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A mark on the clutch? Were you thinking flywheel as in an aftermarket flywheel?
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Old June 13th, 2018, 11:07   #5
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Thanks for the replies .. I'll message the FW seller and see if they can get me any info on the TDC notch. So after removing the cam and finding TDC on the crank I would just reinstall the cam and find TDC on it? How would I know where TDC is on the cam? And any thought on the intermediate shaft?
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Old June 13th, 2018, 11:09   #6
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There is no TDC mark on the cam, in gets locked in place with a fixture.

Have you read the procedure on how to do this job? It is pretty easy, and just about foolproof, if you do it correctly with the correct tools.
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Old June 13th, 2018, 11:48   #7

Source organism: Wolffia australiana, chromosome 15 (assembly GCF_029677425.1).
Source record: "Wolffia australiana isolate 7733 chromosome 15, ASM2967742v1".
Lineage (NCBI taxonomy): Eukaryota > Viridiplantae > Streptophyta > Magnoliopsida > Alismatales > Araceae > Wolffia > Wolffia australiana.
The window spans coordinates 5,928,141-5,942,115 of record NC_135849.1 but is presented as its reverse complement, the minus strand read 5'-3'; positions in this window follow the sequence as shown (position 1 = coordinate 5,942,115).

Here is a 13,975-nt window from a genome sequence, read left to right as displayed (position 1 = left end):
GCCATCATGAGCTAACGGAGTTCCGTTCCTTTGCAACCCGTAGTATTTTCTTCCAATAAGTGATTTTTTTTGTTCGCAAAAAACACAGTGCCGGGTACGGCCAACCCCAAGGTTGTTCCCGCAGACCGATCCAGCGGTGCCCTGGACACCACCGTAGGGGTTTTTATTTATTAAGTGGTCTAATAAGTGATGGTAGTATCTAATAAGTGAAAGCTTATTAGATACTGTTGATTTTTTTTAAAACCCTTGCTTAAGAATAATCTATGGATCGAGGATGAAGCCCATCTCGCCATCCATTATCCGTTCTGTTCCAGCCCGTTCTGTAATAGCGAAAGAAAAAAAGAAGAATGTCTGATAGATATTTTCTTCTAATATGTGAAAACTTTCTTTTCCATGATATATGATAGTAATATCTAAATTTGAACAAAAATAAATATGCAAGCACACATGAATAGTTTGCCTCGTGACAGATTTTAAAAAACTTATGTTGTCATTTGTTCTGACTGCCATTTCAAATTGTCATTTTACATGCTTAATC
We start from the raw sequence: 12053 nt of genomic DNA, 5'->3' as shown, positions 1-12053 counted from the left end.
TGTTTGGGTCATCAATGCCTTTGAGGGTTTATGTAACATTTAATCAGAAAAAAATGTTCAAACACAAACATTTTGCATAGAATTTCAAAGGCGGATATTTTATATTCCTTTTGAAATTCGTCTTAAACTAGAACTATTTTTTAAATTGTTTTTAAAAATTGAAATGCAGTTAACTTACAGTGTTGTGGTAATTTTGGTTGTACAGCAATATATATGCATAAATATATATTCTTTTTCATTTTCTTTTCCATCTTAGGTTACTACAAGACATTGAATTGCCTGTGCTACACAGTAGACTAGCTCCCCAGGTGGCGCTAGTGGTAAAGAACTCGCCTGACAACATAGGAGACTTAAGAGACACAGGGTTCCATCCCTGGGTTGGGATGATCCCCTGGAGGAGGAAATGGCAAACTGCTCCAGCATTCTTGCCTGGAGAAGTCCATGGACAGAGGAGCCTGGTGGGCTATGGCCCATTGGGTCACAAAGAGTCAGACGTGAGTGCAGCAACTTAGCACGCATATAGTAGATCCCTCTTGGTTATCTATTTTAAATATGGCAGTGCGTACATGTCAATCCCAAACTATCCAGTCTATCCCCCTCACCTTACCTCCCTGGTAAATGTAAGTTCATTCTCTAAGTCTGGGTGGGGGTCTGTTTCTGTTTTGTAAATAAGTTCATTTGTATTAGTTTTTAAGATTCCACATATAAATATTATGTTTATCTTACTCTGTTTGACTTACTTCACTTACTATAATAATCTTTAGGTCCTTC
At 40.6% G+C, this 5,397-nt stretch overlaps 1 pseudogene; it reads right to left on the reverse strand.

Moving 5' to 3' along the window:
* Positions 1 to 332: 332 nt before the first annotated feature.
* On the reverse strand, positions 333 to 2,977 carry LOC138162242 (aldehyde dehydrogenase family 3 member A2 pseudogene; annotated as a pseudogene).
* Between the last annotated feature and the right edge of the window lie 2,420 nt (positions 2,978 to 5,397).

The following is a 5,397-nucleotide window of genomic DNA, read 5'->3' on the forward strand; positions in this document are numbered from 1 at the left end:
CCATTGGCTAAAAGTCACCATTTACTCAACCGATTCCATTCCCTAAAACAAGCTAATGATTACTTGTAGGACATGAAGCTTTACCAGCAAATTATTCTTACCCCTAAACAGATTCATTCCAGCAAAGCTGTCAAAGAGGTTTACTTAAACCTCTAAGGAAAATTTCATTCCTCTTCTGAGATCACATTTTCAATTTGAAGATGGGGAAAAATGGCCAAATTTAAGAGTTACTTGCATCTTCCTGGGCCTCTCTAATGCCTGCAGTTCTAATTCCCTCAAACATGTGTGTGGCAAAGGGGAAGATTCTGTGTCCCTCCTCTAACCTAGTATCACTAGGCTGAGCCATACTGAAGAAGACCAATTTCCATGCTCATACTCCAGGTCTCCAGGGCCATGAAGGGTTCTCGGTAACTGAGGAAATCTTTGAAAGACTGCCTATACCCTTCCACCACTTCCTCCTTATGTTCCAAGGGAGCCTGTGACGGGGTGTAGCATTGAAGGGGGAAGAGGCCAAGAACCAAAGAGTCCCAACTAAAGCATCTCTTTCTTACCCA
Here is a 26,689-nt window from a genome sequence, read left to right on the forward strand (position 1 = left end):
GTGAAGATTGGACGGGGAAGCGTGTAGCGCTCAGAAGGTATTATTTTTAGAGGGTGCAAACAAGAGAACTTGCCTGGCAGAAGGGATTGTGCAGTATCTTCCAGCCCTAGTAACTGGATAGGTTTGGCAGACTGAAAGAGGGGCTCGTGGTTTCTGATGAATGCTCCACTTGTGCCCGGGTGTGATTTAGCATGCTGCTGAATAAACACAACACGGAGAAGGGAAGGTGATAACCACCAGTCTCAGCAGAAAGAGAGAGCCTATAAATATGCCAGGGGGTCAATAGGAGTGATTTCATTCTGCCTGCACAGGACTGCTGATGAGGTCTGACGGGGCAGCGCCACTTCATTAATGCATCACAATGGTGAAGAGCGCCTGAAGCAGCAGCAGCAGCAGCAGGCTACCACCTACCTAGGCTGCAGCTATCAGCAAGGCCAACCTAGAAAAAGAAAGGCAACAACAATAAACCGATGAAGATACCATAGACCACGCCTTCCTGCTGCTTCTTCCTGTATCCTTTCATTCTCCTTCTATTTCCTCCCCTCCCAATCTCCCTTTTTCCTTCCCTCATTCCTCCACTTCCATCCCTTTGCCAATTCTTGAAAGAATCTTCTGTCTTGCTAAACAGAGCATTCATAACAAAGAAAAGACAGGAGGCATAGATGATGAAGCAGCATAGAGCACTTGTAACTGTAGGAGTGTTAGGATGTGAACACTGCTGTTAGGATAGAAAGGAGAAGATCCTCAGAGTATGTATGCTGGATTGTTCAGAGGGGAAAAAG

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I did look at the timing belt DIY and I bought the locking tools as well, but apparently I didn't read too in depth.. I think have a little better understanding now.. so I would get the crank at TDC and then get the cam in the "V" shape and then I can lock it up and get the cam sprocket off
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Old June 13th, 2018, 12:43   #8
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Yup, and the way to know the crank is at TDC is the mark on the flywheel, as viewed thru the inspection port in the transmission.

The final jig is the pin that locks the injection pump at TDC... as detailed in the HOW-TO pdf here on this site.